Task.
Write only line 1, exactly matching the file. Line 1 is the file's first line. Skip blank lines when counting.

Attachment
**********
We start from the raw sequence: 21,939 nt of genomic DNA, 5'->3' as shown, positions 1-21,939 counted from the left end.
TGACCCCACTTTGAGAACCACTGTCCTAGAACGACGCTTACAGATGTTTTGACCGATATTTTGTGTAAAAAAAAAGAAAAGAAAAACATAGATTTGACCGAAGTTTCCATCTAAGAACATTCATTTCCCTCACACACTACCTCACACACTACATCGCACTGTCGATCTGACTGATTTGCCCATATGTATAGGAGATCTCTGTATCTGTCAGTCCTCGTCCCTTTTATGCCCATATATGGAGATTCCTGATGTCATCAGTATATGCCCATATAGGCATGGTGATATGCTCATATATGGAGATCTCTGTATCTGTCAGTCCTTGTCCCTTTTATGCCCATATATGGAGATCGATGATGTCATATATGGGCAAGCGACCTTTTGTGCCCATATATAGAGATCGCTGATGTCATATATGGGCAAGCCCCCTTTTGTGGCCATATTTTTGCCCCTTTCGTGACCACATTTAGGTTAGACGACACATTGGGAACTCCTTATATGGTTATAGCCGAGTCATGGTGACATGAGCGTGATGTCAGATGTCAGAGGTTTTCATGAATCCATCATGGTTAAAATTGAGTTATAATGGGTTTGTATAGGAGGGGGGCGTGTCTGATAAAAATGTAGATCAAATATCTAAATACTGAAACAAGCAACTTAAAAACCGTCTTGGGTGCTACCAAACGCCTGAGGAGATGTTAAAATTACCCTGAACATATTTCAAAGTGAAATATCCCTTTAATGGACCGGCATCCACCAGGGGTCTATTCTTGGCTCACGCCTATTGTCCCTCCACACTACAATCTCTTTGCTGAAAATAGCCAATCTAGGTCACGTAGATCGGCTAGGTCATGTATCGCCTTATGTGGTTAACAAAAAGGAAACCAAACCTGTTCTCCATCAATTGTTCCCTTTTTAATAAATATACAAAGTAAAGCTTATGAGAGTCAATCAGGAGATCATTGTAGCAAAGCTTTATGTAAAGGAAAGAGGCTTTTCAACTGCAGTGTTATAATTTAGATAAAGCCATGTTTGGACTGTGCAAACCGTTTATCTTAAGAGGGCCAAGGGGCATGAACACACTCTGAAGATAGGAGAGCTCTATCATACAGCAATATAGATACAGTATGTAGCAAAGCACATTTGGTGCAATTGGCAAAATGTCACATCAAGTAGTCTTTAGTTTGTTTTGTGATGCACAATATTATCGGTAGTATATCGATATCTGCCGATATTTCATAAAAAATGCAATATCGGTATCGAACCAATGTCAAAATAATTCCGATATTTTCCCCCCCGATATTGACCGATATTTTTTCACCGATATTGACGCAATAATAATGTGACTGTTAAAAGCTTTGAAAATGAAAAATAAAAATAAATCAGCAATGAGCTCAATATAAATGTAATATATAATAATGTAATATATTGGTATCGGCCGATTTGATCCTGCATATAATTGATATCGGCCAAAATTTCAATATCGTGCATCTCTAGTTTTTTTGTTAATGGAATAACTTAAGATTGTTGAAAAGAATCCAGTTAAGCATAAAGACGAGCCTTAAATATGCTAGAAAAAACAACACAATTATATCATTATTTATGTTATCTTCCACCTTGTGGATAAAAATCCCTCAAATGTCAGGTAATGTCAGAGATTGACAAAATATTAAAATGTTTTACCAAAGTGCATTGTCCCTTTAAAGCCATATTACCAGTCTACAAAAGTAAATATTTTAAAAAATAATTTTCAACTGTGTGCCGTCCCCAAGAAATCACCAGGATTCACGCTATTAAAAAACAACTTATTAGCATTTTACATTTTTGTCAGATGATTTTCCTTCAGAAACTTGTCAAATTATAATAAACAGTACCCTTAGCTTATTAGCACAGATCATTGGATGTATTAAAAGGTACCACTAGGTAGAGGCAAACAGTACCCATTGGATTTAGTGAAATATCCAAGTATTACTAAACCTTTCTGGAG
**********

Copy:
We start from the raw sequence: 21,939 nt of genomic DNA, 5'->3' as shown, positions 1-21,939 counted from the left end.